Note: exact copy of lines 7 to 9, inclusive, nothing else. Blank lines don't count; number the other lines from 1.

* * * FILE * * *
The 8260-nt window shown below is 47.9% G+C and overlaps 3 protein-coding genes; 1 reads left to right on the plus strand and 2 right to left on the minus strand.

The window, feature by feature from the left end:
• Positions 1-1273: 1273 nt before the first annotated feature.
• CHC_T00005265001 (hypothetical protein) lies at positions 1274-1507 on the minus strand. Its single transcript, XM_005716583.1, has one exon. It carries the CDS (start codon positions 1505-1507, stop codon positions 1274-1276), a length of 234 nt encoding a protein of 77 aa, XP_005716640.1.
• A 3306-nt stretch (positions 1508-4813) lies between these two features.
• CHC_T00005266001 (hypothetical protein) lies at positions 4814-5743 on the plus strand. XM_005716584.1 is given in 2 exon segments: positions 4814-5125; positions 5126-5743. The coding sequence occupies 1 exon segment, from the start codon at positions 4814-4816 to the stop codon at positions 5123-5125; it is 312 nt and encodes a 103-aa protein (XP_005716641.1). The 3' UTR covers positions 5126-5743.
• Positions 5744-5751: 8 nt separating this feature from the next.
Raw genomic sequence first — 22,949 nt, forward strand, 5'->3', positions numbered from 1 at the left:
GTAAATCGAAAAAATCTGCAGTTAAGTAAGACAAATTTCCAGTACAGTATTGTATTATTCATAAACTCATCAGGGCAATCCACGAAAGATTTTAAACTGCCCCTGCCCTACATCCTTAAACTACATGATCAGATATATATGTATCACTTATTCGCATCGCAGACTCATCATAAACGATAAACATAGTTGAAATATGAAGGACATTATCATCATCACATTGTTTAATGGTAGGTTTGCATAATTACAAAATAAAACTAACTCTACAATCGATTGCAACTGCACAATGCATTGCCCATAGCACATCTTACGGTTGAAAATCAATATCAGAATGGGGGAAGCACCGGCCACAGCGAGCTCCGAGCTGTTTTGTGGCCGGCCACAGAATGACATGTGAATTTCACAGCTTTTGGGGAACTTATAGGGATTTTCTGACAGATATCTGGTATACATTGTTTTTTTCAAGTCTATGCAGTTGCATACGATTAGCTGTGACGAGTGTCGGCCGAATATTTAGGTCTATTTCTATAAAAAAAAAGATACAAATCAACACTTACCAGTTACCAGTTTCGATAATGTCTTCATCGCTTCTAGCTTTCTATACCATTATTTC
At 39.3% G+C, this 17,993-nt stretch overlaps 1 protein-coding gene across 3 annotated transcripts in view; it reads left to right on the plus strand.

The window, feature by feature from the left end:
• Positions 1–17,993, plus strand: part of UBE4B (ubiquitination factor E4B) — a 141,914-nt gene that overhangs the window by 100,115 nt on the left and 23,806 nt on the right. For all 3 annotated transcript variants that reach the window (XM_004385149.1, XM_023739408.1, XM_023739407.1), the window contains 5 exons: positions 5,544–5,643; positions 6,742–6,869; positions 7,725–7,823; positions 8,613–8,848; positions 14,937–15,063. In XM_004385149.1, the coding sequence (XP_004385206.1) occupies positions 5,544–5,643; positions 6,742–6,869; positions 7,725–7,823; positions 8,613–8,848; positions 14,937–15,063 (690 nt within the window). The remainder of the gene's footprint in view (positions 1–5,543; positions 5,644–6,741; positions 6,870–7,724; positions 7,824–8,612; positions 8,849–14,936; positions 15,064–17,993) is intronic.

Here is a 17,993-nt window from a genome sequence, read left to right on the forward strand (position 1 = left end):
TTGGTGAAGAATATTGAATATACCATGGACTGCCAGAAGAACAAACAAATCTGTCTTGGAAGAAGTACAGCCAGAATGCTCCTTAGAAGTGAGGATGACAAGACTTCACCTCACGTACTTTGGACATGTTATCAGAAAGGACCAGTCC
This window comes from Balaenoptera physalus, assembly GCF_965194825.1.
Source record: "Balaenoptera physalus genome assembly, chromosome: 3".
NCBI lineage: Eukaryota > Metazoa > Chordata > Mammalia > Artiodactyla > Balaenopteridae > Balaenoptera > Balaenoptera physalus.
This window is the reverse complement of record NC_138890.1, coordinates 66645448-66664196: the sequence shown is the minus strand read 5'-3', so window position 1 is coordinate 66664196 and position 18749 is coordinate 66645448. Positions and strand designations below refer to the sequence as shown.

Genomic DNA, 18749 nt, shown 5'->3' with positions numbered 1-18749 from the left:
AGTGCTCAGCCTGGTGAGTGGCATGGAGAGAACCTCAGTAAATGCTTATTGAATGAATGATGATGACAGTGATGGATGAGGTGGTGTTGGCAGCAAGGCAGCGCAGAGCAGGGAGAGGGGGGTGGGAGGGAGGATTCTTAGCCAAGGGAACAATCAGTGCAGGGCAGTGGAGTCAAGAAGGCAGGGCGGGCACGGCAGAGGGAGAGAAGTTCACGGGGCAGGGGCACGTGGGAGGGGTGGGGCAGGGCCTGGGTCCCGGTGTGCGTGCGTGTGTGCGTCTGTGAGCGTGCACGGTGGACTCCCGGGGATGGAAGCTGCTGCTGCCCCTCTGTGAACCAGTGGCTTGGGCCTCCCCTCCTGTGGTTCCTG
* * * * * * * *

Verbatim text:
• Positions 5744-5751: 8 nt separating this feature from the next.
Raw genomic sequence first — 22,949 nt, forward strand, 5'->3', positions numbered from 1 at the left:
GTAAATCGAAAAAATCTGCAGTTAAGTAAGACAAATTTCCAGTACAGTATTGTATTATTCATAAACTCATCAGGGCAATCCACGAAAGATTTTAAACTGCCCCTGCCCTACATCCTTAAACTACATGATCAGATATATATGTATCACTTATTCGCATCGCAGACTCATCATAAACGATAAACATAGTTGAAATATGAAGGACATTATCATCATCACATTGTTTAATGGTAGGTTTGCATAATTACAAAATAAAACTAACTCTACAATCGATTGCAACTGCACAATGCATTGCCCATAGCACATCTTACGGTTGAAAATCAATATCAGAATGGGGGAAGCACCGGCCACAGCGAGCTCCGAGCTGTTTTGTGGCCGGCCACAGAATGACATGTGAATTTCACAGCTTTTGGGGAACTTATAGGGATTTTCTGACAGATATCTGGTATACATTGTTTTTTTCAAGTCTATGCAGTTGCATACGATTAGCTGTGACGAGTGTCGGCCGAATATTTAGGTCTATTTCTATAAAAAAAAAGATACAAATCAACACTTACCAGTTACCAGTTTCGATAATGTCTTCATCGCTTCTAGCTTTCTATACCATTATTTC